“If I’m the one-and-only and you are such to me,” she imag­ines, “when you cheat on me, it means that I’m not unique, not in­dis­pens­able, and not ir­re­place­able. And if so, what am I? You’re sup­posed to be my best friend, my trusted con­fi­dant, and my pas­sion­ate lover, and you be­tray me. Who am I now?”

Sav­age and Perel agree that al­though there are many rea­sons why in­di­vid­u­als two-time, in­fi­delity of­ten has noth­ing to do with the re­la­tion­ship it­self. For Perel, the in­creased like­li­hood that men and women will have af­fairs in our cur­rent cli­mate is down to so­ci­o­log­i­cal change. While in the past peo­ple were told that hap­pi­ness was the re­ward in heaven after suf­fer­ing on Earth, in­di­vid­u­als now feel en­ti­tled to pur­sue their de­sires and have been granted per­mis­sion for self­ish­ness. Sav­age sug­gests that many af­fairs are the re­sult not of be­ing un­sat­is­fied with a part­ner but be­ing un­sat­is­fied with them­selves. Rather than look­ing for a new re­la­tion­ship, they’re search­ing for a new self.

Al­though Perel doesn’t con­done hav­ing an af­fair—and Sav­age sup­ports it only in cer­tain sit­u­a­tions— both ad­vice givers can see pos­i­tives that arise from in­fi­delity.

“Some­times the dis­cov­ery of an af­fair de­stroys a cou­ple be­cause the re­la­tion­ship was dy­ing on the vine and would never have con­tin­ued,” Perel says. “Some­times they break a re­la­tion­ship that could have car­ried on. And some­times they can be used as a pow­er­ful alarm sys­tem that lets peo­ple be­come ac­count­able and work out what hap­pened to the re­la­tion­ship. It’s a new start­ing point that al­lows cou­ples to rene­go­ti­ate the dy­nam­ics in their re­la­tion­ship to be more sat­is­fy­ing for them both.”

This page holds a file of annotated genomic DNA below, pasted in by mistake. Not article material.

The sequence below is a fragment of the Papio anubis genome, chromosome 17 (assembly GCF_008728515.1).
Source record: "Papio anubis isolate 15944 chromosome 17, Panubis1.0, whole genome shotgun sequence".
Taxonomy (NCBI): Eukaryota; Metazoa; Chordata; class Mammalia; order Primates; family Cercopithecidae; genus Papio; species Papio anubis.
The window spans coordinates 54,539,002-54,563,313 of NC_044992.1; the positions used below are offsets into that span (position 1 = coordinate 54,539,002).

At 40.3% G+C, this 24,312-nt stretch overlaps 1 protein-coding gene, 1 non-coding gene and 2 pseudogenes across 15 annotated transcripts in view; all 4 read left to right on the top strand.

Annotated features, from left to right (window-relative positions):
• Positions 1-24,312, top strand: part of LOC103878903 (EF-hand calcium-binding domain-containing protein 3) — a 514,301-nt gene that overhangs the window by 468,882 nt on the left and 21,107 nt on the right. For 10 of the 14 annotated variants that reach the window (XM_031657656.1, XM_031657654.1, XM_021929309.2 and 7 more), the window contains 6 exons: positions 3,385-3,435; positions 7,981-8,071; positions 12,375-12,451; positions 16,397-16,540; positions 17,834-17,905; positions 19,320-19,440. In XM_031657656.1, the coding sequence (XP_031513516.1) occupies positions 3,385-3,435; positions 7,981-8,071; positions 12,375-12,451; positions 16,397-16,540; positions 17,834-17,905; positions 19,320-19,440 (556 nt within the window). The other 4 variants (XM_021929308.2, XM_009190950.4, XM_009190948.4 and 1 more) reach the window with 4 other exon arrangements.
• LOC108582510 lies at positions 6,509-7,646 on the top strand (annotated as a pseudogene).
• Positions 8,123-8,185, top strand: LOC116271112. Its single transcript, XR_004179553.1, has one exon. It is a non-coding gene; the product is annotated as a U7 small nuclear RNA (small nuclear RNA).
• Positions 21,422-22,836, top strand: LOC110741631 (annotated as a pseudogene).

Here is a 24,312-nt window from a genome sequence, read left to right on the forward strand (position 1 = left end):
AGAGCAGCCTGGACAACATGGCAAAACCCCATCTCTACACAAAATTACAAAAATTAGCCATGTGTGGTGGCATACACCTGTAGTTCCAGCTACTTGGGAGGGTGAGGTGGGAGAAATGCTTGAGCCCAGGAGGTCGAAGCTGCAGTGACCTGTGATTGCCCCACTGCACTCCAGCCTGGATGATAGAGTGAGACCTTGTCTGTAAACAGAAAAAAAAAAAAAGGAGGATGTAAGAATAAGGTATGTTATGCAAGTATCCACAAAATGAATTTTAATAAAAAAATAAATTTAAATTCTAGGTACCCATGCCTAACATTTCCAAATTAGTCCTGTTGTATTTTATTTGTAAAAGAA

“I’m the dan­ger­ous lu­natic who’s told peo­ple in long-term re­la­tion­ships that there are cir­cum­stances un­der which cheat­ing is the least-worst op­tion,” Sav­age says. “There is, ab­so­lutely, virtue in in­fi­delity. My mother was Catholic, and shortly after my par­ents di­vorced, which was not my mother’s choice, she was sleep­ing with a mar­ried man. Peo­ple hear the out­line and they’re shocked and ap­palled at what a hor­ri­ble thing my mother was do­ing to this man’s wife. And then you add the de­tails that the man’s wife was an in­valid, she was bedrid­den, they hadn’t had sex for 20 years, they had a care­taker-pa­tient re­la­tion­ship, and that he was in­tensely loyal to her and would never leave. He, through my mother, got the in­ti­macy and re­lease that he needed, and that helped him stay and be the hus­band that his wife now needed him to be. I think in­fi­delity in cer­tain cir­cum­stances can be vir­tu­ous as fuck.”

“Re­la­tion­ships are com­plex,” Perel agrees. “The rules are chang­ing very fast, and we need to make up our own rule book. We need our own prin­ci­ples and unique ways of think­ing.”

The Sav­age Lovecast Presents: Dan Sav­age With Es­ther Perel is at the Or­pheum on Fri­day (Oc­to­ber 13).

Dan Sav­age will join au­thor Es­ther Perel in con­ver­sa­tion at the Or­pheum.